Hmmm, well. It’s not the most flattering depiction, nor is it (I would say) an especially fair one. The Redshirt Trope (as I suppose we should call it) obviously exists, and is certainly at its most visible in some of Star Trek‘s less impressive episodes – there’s Friday’s Child, as mentioned, plus also The Apple , in which an alien planet turns into a virtual shooting gallery for anyone in a scarlet sweater. There’s a fairly clear instance in The Omega Glory, too, which is on in front of me as I type – although I must confess to a sneaking fondness for this particular episode. (Is it worth mentioning the numerous episodes in which guys in blue and yellow shirts also meet sticky, plot-advancing demises?) But the thing is that the better episodes are not propelled along by casual slaughter – you won’t find any dead redshirts in Amok Time, or Doomsday Machine, or Trouble With Tribbles. Plus, very occasionally, you get an incidental crewmember death which is neither meaningless nor stupid – there’s Lt. Newlywed from Balance of Terror, not to mention Yeoman Scared from The Deadly Years. (Although I suppose there’s the question of whether these really count as ‘incidental’ deaths, given they’re significant. Recursiveness beckons again…)

Am I not getting just a bit too defensive about a book which, ultimately, appears to be at least somewhat knowledgeable and affectionate when it comes to Star Trek? (Especially when I am obviously not a Trekkie myself.) Mmm, well. The thing is that the portrayal of the show-within-the-book is wholly negative – even the characters making it admit it’s a cheap, incoherent piece of hackwork – with no mention of the many virtues or laudable things about real-life Trek. There’s a suggestion that Scalzi admits that making this kind of action-adventure genre show almost demands occasionally hokey writing in order to function at all, but not much more than this.

There’s an odd and presumably unintentional way in which Redshirts even shows up how well-written Trek is, in some respects at least. One of the things which writers on the show – during the Berman era, at least – complain about most bitterly was the difficulty of writing 24th century dialogue that sounds natural without being absurdly contemporary in tone. Good Trek dialogue has a slightly stylised quality to it, something classic, somewhat exaggerated. Having the characters just talk like regular people would somehow be ridiculous. The thing is that the characters in Redshirts do just talk like young people from the 2010s. It makes the achievement of creating characters like Picard and Sisko and the rest all the more impressive.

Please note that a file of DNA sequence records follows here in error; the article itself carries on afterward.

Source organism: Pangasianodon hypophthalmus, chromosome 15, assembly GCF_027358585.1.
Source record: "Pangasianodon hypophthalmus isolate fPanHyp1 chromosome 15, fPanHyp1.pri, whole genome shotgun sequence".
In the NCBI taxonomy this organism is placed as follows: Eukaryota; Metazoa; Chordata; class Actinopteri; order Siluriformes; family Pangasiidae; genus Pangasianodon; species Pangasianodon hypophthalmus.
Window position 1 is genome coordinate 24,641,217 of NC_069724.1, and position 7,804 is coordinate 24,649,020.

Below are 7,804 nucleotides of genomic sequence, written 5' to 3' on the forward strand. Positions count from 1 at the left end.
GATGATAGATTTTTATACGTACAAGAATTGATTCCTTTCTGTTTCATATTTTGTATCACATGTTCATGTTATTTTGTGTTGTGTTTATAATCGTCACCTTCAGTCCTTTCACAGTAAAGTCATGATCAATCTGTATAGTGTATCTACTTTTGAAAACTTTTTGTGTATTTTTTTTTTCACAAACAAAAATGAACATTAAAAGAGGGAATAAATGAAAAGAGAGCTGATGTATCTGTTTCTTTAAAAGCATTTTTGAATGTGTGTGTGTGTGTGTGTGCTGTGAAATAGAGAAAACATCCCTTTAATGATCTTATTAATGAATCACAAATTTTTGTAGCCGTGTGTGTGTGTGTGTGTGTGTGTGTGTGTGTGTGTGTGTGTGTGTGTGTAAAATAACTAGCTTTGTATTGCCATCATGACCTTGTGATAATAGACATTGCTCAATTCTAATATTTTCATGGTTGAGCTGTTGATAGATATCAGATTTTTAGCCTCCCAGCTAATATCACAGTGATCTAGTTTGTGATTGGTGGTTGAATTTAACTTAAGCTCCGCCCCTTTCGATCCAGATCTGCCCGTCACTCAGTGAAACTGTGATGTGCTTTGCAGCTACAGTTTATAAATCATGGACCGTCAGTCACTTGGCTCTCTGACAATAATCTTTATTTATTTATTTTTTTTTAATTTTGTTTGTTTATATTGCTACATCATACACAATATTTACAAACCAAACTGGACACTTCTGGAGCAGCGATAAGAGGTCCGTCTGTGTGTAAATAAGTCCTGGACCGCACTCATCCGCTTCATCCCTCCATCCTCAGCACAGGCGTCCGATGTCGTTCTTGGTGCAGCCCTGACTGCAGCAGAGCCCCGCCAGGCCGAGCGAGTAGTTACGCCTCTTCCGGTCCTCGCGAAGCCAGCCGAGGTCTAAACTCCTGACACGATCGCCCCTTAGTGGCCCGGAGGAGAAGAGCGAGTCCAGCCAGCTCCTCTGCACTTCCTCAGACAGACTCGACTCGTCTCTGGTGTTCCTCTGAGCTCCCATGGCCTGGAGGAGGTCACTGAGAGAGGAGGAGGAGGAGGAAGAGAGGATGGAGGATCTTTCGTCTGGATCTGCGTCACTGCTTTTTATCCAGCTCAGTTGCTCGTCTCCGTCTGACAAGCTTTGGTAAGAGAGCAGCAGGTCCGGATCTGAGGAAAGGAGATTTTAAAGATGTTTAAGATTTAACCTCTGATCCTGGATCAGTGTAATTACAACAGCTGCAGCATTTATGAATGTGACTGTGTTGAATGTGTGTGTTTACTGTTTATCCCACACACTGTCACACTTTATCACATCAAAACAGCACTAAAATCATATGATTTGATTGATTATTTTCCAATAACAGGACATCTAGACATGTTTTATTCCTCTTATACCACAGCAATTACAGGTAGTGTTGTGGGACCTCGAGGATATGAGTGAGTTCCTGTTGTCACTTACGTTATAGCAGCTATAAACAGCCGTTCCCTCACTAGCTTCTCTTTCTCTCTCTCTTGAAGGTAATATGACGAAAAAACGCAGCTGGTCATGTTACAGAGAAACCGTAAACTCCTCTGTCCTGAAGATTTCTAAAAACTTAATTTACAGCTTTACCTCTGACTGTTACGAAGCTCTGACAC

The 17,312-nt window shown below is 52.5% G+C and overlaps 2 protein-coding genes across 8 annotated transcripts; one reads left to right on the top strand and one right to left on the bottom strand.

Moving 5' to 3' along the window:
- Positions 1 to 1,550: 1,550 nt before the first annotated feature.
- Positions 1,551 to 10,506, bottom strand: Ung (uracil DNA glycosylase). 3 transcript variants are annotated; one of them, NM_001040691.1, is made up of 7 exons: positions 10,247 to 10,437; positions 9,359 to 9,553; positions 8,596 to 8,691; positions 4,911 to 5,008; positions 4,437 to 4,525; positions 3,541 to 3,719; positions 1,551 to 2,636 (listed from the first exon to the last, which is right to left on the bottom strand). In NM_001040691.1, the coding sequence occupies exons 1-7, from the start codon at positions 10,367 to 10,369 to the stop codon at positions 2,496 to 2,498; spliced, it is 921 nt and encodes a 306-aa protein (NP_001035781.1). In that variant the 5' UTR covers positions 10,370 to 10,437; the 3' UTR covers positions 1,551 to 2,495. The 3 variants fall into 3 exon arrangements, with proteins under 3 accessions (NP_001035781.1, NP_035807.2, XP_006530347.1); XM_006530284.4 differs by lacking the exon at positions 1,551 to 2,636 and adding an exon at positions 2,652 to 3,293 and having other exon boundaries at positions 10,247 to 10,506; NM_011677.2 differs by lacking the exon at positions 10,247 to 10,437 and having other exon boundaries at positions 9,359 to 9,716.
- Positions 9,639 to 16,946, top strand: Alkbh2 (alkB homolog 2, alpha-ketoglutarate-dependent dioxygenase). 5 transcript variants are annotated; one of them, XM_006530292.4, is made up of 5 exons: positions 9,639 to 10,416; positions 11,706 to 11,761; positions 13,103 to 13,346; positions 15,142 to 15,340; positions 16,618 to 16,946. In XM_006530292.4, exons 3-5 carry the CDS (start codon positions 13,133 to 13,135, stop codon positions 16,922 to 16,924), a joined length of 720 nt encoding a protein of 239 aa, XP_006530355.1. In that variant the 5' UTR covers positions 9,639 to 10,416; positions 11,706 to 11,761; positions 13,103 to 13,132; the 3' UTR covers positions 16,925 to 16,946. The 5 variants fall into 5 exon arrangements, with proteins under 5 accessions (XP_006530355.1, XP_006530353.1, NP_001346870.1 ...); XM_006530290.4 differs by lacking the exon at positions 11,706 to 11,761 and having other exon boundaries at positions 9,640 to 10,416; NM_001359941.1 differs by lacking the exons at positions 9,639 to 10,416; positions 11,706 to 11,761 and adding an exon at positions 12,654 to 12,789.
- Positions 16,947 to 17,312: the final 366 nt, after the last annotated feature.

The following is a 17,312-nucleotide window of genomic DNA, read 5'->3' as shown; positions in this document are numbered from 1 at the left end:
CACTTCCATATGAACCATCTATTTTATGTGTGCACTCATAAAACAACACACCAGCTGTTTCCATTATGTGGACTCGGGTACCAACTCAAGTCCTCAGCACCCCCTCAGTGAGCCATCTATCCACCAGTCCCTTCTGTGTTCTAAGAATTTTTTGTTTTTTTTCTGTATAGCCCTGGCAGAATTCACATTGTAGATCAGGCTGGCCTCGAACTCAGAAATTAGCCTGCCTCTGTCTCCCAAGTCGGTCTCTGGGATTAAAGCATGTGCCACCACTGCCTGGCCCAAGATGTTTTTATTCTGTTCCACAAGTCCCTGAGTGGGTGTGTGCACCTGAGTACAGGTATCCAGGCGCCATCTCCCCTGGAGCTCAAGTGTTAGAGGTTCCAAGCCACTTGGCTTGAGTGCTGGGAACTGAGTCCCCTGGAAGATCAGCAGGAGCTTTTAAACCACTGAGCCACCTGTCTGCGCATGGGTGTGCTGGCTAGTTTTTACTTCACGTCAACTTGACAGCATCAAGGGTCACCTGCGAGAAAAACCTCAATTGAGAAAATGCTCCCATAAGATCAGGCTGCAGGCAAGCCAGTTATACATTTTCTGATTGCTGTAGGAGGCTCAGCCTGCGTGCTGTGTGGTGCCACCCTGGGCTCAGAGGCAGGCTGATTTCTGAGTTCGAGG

At various points in the book characters talk about Gawker (a popular if slightly disreputable US website, your honour) – there is eventually a time travel element to the story – and it seems to me that all the main characters talk and act like the millennial types you find hanging around on a site like io9 (a Gawker affiliate) – they’re bright, snarky, terribly aware of genre conventions and all that sort of narrative metajargon, and for all their talk about their lives being significant they treat everything with a distinctly ironic level of detachment. They drop the F-bomb and talk about oral sex virtually non-stop, too, which may mean they have a lot in common with Gene Roddenberry (I’m not sure, depends on which stories you believe), but they’re not really recognisable as being in any way akin to actual Star Trek characters.

I can see why Redshirts has proven so popular, if this is the audience which has adopted it – it’s a bright, snarky, knowing, media-literate book, which bright, snarky, knowing, media-literate people which are understandably going to enjoy. But it just seemed to me to be second-order science fiction at best, which it doesn’t strike me as being that difficult to write.  It is clever and inventive, but I found it rather lacking in warmth and depth – despite a concluding and slightly wrong-footing attempt at giving it all some emotional significance and heft. It may just be that I was expecting an affectionate and knowing Star Trek parody, and despite appearances this is not that book. It’s just a little difficult to work out what it actually is.